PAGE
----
Talking Numbers

Will the Pretzel Burger save Wendy's?

Will the Pretzel Burger save Wendy's?

Foodies rejoice! Wendy's has announced plans to bring back its beloved pretzel bun.

After a six-month hiatus, the fast-food giant said on Wednesday that it would return its signature Pretzel Bacon Cheeseburger and Pretzel Pub Chicken to the Wendy's menu on July 4th weekend.

In a news release, the company's chief marketing officer Craig Banhner said, "The pretzel bun was a cornerstone of our menu innovation last year, and we are bringing it back to delight consumers who love this special taste from Wendy's."

(Read: Big restaurant chains dip in customer satisfaction)

The wildly popular burger, which was first available from July 2013 through November 2013, was consumed by more than 50 million Americans. During that same time, Wendy's saw an increase in sales by 3 percent, and coincidentally, the stock was up nearly 50 percent.

Wendy's stock moved higher Wednesday following the news, but is still down nearly 2 percent on the year. So, will the return of the pretzel bun give Wendy's shares a must needed boost?

"This is an interesting innovation in the food industry," said Gina Sanchez founder of Chantico Global, who pointed out that when Wendy's first introduced the pretzel bun, it sent ripples across the fast-food space and competitors like Sonic and Dairy Queen soon followed suit.

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However, Sanchez isn't 100 percent on board with Wendy's right now. "I think Wendy's is going to need more than just a burger," she said. "They're a high P/E stock, trading at 28 times trailing, 25 times forward earnings. That's pretty highly priced." Sanchez also noted that the company saw a number of store closings last year, which negatively affected revenue.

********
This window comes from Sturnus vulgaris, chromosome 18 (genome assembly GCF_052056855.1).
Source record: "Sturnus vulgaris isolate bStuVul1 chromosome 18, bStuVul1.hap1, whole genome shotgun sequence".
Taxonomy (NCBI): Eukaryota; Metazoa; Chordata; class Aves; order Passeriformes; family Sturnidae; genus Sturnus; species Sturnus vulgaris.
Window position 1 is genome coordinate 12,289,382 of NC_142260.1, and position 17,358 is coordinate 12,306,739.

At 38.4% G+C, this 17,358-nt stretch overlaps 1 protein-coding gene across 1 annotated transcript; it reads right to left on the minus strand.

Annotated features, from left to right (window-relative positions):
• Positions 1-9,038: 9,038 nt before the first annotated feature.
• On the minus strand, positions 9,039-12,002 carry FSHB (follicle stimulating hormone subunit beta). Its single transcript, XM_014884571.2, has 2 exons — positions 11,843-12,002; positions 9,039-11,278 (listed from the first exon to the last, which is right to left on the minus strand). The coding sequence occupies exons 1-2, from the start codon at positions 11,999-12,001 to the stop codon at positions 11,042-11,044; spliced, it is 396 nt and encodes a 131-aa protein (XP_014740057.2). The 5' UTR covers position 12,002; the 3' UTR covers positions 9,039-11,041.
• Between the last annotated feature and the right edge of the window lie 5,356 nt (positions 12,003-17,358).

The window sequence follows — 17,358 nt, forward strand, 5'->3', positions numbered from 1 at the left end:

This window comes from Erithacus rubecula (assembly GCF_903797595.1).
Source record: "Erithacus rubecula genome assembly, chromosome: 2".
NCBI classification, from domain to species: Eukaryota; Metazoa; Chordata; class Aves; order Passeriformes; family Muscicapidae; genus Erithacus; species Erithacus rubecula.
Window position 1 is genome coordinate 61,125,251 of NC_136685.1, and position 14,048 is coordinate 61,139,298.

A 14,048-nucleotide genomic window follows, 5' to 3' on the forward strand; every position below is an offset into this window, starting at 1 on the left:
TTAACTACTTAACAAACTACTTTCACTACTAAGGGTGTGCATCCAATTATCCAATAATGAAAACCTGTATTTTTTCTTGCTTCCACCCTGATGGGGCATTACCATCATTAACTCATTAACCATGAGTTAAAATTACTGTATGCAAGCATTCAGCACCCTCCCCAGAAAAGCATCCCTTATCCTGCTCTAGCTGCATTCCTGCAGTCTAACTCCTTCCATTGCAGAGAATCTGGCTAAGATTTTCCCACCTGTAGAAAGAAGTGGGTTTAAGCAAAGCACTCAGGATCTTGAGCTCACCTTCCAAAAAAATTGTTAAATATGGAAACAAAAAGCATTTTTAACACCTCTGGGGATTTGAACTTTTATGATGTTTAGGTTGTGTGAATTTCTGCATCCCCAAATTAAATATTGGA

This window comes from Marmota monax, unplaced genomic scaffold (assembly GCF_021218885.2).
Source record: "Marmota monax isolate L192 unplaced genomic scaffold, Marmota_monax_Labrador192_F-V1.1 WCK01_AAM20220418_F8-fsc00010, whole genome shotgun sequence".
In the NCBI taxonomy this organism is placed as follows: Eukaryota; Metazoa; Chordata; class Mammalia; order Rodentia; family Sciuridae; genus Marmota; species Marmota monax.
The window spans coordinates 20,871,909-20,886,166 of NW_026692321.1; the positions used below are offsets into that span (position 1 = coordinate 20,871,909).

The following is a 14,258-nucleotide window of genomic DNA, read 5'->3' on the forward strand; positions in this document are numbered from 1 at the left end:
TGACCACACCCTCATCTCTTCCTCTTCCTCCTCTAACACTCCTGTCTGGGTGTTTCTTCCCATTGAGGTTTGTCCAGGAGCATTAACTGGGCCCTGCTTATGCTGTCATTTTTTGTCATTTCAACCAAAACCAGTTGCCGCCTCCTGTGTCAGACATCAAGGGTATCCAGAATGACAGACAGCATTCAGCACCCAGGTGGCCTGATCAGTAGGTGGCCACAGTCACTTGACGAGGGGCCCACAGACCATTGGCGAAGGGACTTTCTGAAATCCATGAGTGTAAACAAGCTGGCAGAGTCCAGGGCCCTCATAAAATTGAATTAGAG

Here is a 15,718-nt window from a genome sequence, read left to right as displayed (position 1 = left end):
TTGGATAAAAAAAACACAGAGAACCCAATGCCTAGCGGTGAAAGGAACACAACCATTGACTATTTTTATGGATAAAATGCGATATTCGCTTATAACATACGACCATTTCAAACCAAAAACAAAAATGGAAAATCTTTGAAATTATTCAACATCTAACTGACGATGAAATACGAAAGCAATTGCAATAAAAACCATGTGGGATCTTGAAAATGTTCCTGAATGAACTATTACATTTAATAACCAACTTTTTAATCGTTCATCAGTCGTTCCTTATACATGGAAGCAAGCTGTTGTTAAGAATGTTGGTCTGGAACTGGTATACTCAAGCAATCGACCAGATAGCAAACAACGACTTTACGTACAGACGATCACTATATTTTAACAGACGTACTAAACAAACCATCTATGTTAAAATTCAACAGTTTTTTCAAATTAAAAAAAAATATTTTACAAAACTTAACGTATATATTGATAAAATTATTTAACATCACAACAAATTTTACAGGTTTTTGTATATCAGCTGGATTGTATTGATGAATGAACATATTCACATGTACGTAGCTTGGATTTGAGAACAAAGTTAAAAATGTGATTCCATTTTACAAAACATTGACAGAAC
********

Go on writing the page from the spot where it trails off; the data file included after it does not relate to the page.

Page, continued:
Her bottom line, "I think the pretzel burger is one of the many things they are going to need to do to justify that valuation."

As far as the technicals, Auerbach Grayson's global technical analyst Richard Ross sees opportunity in Wendy's. And his main point of conviction is a five-year base of support that has formed on the long-term chart. "In technical analysis we say the bigger the base, the great the space up above. And I think there still could be room here."

Ross noted that a break below $8 per share could be detrimental for the stock, but the potential for upside is still strong. "I think there's still some room for upside here if the stock could get going and maybe this pretzel burger bun situation is just the catalyst to unlock this chart."

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